The heady growth that has characterized fast-food sales in the past year may be headed back to earth, leveled by tough comparisons and consumer belt-tightening, analysts said Thursday.

McDonald's Corp. (MCD), the largest restaurant company and a bellwether for fast-food stocks, saw May sales growth at comparable U.S. stores slow to 7.9 percent from increases in recent months that often reached the double-digits.

The company is now a victim of its own strong numbers a year ago when its turnaround began in earnest.

McDonald's and others in the sector, including No. 3 hamburger chain Wendy's International Inc. (WEN) and CKE Restaurants Inc. (CKR), parent of the Carl's Jr. (search) chain, have been broadening their appeal with entree-sized salads, low-carbohydrate meals and other offerings aimed at women, the health set and young adults.

On average, overall restaurant industry sales growth has decelerated to 3.3 percent growth in May from 4.0 percent in April and 4.8 percent in March, according to a Thursday report from Banc of America Securities Inc. Analysts expect a continued slowdown.

"With the easiest of the 2003 comparisons behind us, restaurants will continue to face tougher comps as the year progresses," particularly fast-food restaurants, wrote Banc of America's restaurant analyst Andrew Barish.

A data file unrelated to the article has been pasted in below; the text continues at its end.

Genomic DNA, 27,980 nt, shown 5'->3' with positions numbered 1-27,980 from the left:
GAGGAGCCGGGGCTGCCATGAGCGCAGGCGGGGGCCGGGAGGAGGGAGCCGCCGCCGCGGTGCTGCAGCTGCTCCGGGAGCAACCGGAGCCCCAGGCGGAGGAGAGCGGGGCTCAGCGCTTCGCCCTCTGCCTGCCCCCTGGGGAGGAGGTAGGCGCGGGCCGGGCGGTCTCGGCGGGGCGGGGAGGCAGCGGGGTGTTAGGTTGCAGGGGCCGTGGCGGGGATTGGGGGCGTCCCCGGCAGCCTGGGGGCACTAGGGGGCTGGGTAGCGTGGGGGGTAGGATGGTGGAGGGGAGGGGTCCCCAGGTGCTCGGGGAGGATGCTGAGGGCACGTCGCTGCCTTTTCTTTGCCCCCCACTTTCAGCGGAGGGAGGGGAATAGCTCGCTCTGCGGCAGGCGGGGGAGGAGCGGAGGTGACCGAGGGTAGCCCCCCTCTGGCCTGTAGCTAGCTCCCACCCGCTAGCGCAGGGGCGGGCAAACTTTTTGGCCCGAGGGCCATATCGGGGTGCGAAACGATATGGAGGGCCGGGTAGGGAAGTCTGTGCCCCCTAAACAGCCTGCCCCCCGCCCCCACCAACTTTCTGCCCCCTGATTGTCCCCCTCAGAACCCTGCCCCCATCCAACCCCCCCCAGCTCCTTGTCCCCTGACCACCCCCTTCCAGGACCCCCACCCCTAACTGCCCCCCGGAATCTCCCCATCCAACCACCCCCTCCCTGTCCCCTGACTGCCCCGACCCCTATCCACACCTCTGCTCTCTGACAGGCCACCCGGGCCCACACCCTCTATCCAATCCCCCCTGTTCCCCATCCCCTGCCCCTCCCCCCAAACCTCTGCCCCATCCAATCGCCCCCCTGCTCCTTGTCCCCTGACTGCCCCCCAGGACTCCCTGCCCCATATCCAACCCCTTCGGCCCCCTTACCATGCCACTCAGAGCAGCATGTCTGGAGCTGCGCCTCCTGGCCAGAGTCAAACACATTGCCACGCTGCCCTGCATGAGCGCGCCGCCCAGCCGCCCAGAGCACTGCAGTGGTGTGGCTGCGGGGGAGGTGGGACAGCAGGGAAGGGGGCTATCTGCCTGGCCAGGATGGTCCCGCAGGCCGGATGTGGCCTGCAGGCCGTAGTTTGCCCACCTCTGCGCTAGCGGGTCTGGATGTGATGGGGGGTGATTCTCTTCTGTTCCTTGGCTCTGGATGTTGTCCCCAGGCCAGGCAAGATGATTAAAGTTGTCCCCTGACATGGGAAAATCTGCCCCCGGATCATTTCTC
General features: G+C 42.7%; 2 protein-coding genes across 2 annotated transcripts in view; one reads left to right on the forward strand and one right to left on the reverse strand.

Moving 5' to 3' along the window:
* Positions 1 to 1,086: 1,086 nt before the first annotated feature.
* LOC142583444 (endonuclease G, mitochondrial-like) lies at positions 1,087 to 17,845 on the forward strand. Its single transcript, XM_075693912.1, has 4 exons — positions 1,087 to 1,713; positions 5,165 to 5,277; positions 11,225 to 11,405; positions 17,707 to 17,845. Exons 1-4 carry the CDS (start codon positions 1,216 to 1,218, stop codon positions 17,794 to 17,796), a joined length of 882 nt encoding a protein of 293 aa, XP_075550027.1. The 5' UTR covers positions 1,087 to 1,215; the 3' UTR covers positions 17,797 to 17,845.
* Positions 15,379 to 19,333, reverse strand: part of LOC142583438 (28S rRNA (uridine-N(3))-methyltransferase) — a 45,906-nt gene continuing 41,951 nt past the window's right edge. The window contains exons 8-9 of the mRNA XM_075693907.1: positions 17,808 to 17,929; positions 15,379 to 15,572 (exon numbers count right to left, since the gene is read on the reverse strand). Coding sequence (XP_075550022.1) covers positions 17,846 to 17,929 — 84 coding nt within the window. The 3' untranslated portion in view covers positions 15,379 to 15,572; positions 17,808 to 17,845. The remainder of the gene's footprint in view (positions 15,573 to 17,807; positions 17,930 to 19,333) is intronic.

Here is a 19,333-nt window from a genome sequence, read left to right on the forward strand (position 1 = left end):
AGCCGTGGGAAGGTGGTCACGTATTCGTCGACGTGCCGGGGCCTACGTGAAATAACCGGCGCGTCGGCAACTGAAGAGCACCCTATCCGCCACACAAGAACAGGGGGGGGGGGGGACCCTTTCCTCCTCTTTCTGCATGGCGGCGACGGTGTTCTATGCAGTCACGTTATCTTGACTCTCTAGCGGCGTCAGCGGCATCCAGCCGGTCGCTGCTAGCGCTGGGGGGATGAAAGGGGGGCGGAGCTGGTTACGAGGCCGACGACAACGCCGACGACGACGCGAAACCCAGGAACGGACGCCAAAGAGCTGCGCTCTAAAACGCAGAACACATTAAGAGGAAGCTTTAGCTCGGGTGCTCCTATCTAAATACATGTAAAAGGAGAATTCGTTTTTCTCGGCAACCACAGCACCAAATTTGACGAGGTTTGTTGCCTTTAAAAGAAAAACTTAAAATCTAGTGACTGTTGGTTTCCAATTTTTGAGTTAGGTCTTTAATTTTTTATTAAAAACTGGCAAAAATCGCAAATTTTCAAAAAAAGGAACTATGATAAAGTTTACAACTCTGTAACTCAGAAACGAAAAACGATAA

"We expect a continuation of the deceleration that we have recently witnessed...," he said, noting that stock multiples will likely compress.

In addition to tough year-on-year comparisons, Wall Street also worries that the positive effect of an improving economy on consumer spending such as tax cuts and lower mortgage and refinancing rates have already been taken advantage of.

Offsetting those spending catalysts are the ongoing pressures of higher fuel prices and rising interest rates that may crimp budgets, especially those of lower-income buyers who may trim discretionary spending on fast food.

Added in the mix is an apparent comeback from No. 2 hamburger chain Burger King Corp. (search) , which is posing an increased competitive threat in the industry.

The Miami-based chain posted its biggest same-store gain in 4-1/2 years in May, with U.S. franchised restaurants up 7.2 percent. The company attributed its growth in part to new menu items such as TenderCrisp fried chicken sandwiches, Fire-Grilled salads and a quirky advertising campaign.

"Clearly Burger King has been the odd man out for the last few years," said JMP Securities restaurant analyst Dean Haskell. "Now they're working on reviewing their product quality and offerings."

Even in the more competitive marketplace, Haskell expects fast-food makers to post same-store sales gains of 3 percent to 5 percent in the near-term, impressive growth for a highly saturated industry.

"Successful operators will focus on new products, while not losing track of core customers," he said.